30 Days of Night 1 & 2
30 Days of Night (October 17/07)
Based on the comic book by Steve Niles, 30 Days of Night follows the disparate residents of a small Alaskan town as they're forced to contend with a band of invading vampires (led by Danny Huston's Marlow). Josh Hartnett and Melissa George star as estranged married couple Eben and Stella, while Ben Foster offers up a typically quirky (yet thoroughly engaging) turn as a nutty, Renfield-esque figure (sample line: "that cold ain't the weather; that's death approaching!") There's little doubt that 30 Days of Night benefits substantially from David Slade's superb direction, as the filmmaker has infused the proceedings with a palpable sense of style that's generally impossible to resist (his unfortunate and sporadic use of shaky camerawork notwithstanding). Slade's willingness to allow the story to unfold relatively slowly ensures that the viewer does come to care about the central characters, and there's little doubt that the uniformly strong performances only cement this feeling (Huston's electrifying work as Marlow is clearly the highlight, though both Hartnett and George are quite effective). The decision to paint the various vampires as feral creatures (complete with pointy teeth and their own language!), however, proves to be the film's masterstroke, as it's ultimately difficult to recall as creepy and flat-out terrifying a portrayal of night-dwelling bloodsuckers in recent cinematic history. And while the movie does suffer from a flabby midsection in which nothing much happens, 30 Days of Night nevertheless comes off as a breath of fresh air amidst the relentless deluge of watered-down, teen-oriented cash grabs and remakes.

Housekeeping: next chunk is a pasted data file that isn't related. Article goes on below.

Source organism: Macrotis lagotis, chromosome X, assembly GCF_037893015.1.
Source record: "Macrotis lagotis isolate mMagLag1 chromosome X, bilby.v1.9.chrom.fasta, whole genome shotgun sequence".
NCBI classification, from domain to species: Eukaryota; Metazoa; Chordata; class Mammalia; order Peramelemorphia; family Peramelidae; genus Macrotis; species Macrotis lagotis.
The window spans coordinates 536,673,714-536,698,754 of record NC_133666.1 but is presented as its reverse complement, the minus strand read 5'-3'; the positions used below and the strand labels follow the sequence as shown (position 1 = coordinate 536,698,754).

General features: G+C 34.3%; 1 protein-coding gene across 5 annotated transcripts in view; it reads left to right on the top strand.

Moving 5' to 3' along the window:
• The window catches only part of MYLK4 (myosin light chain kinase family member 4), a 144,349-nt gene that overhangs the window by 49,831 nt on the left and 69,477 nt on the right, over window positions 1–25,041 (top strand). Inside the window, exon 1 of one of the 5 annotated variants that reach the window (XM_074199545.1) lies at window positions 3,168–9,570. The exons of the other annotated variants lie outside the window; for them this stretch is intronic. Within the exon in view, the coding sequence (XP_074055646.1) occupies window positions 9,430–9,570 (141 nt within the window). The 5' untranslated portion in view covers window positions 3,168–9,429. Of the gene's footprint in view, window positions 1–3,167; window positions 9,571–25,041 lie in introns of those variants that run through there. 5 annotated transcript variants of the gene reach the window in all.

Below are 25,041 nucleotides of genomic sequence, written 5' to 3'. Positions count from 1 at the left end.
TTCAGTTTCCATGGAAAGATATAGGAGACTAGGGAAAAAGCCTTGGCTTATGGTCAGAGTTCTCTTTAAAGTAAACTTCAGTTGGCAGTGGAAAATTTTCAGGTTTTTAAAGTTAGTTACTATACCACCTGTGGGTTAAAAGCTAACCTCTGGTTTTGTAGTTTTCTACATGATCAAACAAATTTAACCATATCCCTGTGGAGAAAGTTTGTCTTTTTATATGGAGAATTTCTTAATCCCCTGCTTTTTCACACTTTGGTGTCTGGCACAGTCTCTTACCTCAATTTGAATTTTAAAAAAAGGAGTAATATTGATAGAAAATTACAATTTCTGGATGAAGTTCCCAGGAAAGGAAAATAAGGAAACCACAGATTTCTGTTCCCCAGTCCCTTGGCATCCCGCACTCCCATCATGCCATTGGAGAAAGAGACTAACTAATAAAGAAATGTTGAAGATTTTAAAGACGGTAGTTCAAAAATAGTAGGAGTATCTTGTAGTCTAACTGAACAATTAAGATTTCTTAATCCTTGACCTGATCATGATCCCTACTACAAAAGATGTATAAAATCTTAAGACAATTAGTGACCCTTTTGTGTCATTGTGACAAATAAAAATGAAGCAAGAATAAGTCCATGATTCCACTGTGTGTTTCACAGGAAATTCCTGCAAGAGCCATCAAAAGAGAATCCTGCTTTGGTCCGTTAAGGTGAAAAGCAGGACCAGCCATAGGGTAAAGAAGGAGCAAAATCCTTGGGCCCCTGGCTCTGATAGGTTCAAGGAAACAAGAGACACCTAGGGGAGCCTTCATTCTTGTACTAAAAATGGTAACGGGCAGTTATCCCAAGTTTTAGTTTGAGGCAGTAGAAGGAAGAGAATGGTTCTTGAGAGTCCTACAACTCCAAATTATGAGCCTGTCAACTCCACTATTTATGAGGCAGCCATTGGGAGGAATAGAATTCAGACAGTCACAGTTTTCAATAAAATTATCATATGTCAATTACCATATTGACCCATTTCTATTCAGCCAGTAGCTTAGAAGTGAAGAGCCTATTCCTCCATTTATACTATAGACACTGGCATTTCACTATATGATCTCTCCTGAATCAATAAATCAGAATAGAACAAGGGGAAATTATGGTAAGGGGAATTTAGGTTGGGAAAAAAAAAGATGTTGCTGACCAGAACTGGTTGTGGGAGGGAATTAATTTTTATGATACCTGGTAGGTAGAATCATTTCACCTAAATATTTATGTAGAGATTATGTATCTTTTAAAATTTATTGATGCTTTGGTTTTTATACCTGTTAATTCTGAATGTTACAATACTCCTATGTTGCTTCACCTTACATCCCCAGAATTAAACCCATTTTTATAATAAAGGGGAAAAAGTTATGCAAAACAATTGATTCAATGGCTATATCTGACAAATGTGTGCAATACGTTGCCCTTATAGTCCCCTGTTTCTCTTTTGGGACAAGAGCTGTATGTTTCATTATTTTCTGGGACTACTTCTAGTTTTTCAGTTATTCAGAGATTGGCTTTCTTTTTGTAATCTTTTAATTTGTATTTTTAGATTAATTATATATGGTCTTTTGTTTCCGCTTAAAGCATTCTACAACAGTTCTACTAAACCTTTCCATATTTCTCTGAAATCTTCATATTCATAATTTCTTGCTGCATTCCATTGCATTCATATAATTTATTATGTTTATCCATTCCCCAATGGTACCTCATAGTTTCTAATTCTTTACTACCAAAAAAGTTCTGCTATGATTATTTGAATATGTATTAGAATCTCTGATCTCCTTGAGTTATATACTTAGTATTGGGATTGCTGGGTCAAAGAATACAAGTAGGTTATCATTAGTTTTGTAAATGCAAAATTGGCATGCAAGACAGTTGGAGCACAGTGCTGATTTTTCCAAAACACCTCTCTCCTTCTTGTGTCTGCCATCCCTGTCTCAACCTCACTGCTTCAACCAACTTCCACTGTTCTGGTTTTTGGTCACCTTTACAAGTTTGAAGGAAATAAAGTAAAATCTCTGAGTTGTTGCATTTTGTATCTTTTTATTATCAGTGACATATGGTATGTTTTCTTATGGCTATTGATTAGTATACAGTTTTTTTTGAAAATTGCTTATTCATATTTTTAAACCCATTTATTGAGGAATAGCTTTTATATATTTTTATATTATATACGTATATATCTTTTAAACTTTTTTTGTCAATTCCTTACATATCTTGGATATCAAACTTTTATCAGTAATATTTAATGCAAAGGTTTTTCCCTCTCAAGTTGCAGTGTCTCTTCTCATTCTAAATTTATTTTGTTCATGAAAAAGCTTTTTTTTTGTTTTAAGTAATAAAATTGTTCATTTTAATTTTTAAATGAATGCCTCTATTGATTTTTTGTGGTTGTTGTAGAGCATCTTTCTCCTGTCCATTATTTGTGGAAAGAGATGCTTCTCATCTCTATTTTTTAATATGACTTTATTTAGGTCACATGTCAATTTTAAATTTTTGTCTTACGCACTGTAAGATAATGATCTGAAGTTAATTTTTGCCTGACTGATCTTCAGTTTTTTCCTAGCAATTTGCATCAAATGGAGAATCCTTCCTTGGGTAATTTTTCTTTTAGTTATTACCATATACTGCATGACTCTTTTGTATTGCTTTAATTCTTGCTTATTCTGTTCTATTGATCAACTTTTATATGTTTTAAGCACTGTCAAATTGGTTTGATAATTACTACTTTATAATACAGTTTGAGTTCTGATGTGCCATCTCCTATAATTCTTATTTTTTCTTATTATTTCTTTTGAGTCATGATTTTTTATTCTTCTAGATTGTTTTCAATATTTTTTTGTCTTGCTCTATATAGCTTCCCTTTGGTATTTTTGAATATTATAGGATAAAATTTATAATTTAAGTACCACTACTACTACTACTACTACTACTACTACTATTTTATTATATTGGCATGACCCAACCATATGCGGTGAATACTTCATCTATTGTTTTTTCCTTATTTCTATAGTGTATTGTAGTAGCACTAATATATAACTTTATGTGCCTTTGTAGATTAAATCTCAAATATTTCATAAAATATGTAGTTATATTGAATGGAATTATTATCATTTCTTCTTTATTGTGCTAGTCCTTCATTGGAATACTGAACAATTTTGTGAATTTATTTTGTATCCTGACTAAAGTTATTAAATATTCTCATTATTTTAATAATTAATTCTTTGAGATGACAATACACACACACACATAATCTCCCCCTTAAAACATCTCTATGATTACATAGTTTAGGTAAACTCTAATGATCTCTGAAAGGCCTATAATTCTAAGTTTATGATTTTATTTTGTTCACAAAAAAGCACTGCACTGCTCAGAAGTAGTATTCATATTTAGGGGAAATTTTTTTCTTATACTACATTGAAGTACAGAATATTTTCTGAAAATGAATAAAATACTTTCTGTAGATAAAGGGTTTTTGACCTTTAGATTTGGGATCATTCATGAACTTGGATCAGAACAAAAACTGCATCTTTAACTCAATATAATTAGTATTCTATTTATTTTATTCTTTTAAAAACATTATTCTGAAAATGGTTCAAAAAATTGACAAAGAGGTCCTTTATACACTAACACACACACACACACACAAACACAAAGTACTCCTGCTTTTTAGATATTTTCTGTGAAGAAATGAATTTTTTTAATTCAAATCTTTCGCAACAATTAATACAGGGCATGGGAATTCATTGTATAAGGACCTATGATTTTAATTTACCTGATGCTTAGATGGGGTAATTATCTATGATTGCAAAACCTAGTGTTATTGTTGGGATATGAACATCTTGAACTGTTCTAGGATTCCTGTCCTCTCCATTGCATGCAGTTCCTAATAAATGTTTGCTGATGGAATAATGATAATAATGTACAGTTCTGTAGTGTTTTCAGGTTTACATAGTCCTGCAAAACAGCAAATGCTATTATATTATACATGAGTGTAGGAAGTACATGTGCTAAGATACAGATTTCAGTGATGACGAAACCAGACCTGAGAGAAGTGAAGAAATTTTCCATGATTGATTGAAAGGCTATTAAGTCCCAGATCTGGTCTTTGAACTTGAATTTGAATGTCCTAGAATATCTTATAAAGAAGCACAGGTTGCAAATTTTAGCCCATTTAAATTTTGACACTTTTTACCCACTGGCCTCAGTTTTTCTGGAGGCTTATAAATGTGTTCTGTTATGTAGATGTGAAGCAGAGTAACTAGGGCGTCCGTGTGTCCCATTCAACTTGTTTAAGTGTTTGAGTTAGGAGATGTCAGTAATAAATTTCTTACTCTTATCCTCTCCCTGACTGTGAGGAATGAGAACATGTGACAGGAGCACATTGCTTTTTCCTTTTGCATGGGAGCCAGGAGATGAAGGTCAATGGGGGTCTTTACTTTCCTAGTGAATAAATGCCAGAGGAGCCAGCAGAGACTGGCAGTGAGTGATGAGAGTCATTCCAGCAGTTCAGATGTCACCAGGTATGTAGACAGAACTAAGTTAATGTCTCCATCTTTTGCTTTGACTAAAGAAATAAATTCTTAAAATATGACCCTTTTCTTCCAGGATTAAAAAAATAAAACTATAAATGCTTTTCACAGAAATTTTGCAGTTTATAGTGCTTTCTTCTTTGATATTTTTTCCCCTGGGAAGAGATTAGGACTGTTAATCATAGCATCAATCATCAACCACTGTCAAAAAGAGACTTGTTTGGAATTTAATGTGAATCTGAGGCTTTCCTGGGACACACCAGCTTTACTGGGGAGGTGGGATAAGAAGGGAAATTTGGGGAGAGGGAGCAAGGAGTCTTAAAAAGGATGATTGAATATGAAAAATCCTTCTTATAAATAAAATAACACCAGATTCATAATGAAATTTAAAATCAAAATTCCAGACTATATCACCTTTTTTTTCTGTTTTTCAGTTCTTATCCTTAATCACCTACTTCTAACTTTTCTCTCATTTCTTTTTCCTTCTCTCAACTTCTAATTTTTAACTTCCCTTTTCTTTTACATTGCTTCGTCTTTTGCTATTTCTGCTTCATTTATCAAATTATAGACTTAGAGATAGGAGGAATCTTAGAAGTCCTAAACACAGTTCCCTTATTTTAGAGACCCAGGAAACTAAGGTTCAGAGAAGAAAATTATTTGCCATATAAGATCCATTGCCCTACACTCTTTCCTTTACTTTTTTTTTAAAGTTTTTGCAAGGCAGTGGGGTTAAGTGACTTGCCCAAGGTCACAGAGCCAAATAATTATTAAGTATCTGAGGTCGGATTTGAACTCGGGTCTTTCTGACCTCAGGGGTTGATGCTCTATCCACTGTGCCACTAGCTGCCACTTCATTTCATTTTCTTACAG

30 Days of Night: Dark Days
The 30 Days of Night saga continues with this direct-to-video sequel that picks up about a year after the events of the original and follows Kiele Sanchez's Stella as she reluctantly joins forces with a trio of vampire hunters (Rhys Coiro's Paul, Diora Baird's Amber, and Harold Perrineau's Todd), with the film primarily revolving around the foursome's ongoing efforts at killing the much-feared vampire queen (Mia Kirshner's Lilith). It's clear right from the get-go that 30 Days of Night: Dark Days possesses a surprisingly cinematic sensibility that immediately sets it apart from its DTV horror brethren, with the promising atmosphere cemented by an irresistibly over-the-top sequence in which Stella "outs" several vampires within an auditorium by shining bright lights on the audience. The movie's better-than-expected vibe proves to be short lived, however, as director Ben Ketai, working from a script cowritten with Steve Niles, has infused the proceedings with an almost unreasonably deliberate pace that's exacerbated by a variety of factors - including the presence of uninvolving, underdeveloped characters and an ongoing emphasis on aggressively shaky visuals. It's consequently not surprising to note that the viewer's interest ebbs and flows throughout, with the less-than-enthralling climactic battle aboard a cargo ship ensuring that the whole thing ends on a decidedly underwhelming note. 30 Days of Night: Dark Days does possess one or two admittedly compelling moments and a number of impressively brutal kill sequences, yet the film is, in the final analysis, simply unable to live up to the better-than-average standard set by its superior predecessor.